I don’t write very much about my personal life on any of my blogs. It also doesn’t come up all that frequently on YouTube or Twitter. It’s a weird line between being very public and very private and there’s always some negotiating that has to be done. What do I share? What do people even want to know? What could impact my jobs? My relationships? What’s going to be left in twenty years? When I’m dead?
Like a lot of witches, I live a double life.
Maybe more than that.
We often speak in terms of being “in” or “out” as a witch, but it’s more complicated than that. Most of us are secretive with some people and open with others, as we would be regarding any kind of intimate information about ourselves. My boss knows about my work life but not my romantic life. My mom knows about my school life but not my coven life. My close friends know about my personal life, but not my work life. Everyone is compartmentalized to some extent, I think. It’s not a question of pride or shame, but rather of practicality, privacy, and appropriateness. No one person gets every side of me, and most people only get one or two.
I recently found myself in a bizarre position, reading tarot cards at a witch shop and teaching guitar at the music school right next door. A hallway divided the two spaces, and advertisements for both businesses faced each other on opposing side. I had a framed profile on the music side—a picture of me playing onstage and a teacher biography—complete with the name I was born with. On the opposite wall, another advertisement—me holding a deck of cards, and a note about an upcoming tarot class—emblazoned with the name I chose for myself. People could piece things together if they were inclined to do so, but it never came up.
Standing in that hallway could be truly surreal.
They’re like different people I’ve crafted, and I wear one or the other depending on where I am and who I’m with.
It’s not a simple question of being in or out.
Sometimes, one identity has greater prominence than the other. In various settings, one serves me better than the other. In Craft settings, I’m Thorn. When people use my birth name, it feels jarring and out of place. Elsewhere, no one knows that Thorn exists. Not because she’s a secret, exactly, but because she doesn’t have context.
I could tell my parents about being Wiccan (and it’s not that they don’t know, exactly), but I couldn’t convey the weight of my involvement in a tradition or a coven because we have no analogues or cognates. I could talk about witchcraft at work, but why would I? I keep quiet, but it’s not out of fear. It’s because that’s not the matter at hand, and I don’t want to hear about anyone else’s religious life anymore than I want to talk about my own. I’m only there to work.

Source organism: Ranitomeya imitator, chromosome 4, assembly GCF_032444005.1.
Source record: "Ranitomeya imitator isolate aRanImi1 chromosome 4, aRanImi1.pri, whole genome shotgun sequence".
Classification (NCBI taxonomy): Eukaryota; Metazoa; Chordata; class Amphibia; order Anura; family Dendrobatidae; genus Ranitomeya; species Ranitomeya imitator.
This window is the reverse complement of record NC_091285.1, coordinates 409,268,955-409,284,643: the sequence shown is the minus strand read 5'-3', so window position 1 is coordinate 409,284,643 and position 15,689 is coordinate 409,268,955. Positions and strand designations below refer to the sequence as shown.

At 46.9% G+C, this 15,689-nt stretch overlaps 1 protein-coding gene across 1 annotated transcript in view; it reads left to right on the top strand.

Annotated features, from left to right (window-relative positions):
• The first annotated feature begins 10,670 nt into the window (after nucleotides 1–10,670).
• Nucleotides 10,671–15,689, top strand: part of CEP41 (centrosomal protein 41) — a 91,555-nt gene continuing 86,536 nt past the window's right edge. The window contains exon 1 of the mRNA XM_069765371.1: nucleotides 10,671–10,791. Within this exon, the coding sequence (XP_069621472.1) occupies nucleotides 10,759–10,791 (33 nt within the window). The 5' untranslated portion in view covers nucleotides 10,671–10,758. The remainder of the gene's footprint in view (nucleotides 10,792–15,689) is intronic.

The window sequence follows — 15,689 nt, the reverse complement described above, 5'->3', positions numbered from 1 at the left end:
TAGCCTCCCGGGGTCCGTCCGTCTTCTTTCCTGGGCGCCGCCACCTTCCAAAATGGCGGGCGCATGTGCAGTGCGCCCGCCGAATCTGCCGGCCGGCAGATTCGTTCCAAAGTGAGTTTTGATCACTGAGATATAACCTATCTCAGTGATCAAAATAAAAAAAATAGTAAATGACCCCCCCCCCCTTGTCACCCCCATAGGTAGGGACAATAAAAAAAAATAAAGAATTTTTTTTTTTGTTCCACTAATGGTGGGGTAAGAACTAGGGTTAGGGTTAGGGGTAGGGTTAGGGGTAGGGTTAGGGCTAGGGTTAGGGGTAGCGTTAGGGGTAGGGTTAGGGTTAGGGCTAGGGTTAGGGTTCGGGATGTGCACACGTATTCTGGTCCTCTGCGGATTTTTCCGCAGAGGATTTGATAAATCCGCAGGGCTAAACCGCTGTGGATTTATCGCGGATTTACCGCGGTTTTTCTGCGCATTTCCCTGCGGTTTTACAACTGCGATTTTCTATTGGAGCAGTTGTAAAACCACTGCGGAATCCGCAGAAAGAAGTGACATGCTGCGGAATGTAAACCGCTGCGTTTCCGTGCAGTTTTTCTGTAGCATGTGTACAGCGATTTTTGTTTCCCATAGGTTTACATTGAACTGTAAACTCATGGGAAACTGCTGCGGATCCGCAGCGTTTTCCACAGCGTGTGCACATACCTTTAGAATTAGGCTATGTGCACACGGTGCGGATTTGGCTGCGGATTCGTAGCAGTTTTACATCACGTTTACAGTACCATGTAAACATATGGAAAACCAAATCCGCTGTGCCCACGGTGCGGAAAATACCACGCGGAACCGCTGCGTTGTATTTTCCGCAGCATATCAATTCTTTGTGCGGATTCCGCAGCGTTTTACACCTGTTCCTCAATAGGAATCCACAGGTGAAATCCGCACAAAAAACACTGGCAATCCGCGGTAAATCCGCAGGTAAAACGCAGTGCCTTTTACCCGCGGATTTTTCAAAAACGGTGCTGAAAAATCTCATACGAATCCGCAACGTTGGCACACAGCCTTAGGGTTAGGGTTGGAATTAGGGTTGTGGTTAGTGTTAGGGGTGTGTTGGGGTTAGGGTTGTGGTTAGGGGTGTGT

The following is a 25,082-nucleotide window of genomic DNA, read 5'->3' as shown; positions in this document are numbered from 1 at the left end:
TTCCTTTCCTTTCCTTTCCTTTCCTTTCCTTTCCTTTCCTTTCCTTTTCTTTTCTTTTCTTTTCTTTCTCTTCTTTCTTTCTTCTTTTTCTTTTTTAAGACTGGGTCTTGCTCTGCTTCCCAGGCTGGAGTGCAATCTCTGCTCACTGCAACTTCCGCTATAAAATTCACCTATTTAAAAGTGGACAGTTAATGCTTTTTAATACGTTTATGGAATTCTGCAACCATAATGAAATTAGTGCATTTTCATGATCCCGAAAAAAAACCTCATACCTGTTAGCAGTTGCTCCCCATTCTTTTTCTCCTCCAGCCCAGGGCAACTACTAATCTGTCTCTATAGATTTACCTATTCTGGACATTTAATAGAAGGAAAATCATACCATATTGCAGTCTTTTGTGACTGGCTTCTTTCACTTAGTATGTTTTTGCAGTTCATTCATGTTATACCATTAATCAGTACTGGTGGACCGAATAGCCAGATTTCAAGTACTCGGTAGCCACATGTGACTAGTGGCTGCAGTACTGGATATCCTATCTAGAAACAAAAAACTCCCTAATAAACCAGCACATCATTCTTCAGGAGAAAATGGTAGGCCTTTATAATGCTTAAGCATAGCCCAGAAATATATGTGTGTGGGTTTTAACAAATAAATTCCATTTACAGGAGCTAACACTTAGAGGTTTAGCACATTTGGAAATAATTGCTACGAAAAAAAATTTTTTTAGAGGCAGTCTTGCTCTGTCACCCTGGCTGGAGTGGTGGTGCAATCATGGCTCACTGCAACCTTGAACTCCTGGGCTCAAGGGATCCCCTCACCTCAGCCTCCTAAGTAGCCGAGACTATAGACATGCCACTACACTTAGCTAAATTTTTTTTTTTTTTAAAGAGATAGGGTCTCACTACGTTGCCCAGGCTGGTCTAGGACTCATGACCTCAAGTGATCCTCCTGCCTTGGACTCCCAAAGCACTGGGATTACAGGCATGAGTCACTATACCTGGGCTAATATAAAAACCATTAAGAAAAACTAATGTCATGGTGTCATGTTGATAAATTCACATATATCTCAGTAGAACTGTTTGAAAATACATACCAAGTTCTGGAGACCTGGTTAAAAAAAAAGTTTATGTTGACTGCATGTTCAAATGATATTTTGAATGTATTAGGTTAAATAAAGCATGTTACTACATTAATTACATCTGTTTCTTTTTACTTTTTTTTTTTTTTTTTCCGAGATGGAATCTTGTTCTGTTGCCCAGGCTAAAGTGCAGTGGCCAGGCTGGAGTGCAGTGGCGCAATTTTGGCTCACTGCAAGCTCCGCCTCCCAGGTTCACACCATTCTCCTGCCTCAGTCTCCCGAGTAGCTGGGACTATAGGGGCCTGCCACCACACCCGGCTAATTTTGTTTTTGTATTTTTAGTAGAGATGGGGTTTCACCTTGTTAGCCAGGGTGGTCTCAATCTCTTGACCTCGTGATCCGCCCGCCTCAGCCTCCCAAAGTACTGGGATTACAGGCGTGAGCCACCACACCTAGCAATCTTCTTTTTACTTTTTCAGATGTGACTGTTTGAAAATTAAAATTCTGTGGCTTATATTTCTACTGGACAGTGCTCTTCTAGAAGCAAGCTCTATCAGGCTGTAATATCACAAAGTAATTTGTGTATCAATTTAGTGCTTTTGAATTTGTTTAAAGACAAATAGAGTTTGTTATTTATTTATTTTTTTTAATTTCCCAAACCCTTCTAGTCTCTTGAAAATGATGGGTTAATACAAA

The first time I read Triumph of the Moon, I was struck by something Hutton wrote about Dorothy Clutterbuck while piecing together her life from various records and accounts (and I’m paraphrasing here from memory): if we take these things to be true—that she was the prominent witch that Gardner and others claimed and also the community pillar, with family and associates unable to corroborate anything out of the ordinary—she must have lived an astounding double life.
Not to say that I don’t agree with Hutton’s assessment or conclusions, but people can be very complicated. And it’s not so hard to believe that a husband or parent might be oblivious. Or that one couldn’t be a public, respected figure, and also a secret witch, with colleagues, bosses, and other associates none the wiser. It’s not impossible, if my own life is any indication.
Sometimes I fantasize about my house being ransacked by friends and family, dividing my things after I’ve died. I laugh when I think about certain people rummaging through certain drawers, finding mysterious objects (GROSS WHAT’S IN THIS JAR), or reading things in certain notebooks. Everyone—from siblings to covenmates—would find something surprising. I think that’s probably true about all of us, on some level. I just happen to be a witch (among other things).
In some spaces, there’s pressure to be either in or out. We do it to ourselves, or prominent members of our communities insist that it’s some kind of social responsibility: we have to be represented, we have to be honest, be counted. I think that’s a limited perspective, given the above. We can’t be all in or all out. Even if I’m public about owning certain identities, the specifics are never universal. If I tell you I’m a Wiccan—or even a Gardnerian Wiccan—you only have a loose framework for what that means, and you may not have the right one. Even people in the same covens often have different experiences and perspectives. We all go home to different kinds of lives.
I’m not particularly troubled about it all. Standing in that hallway, with my two names on either side of me, I like to be reminded how strange and complex we all are. You can never really know someone completely. Some people would say this is dishonesty at work, or that it can only lead to identity crisis, but I think it’s exciting. It’s good to be reminded that people can surprise you, and that sometimes you can have the chance to craft (Craft) new versions of yourself.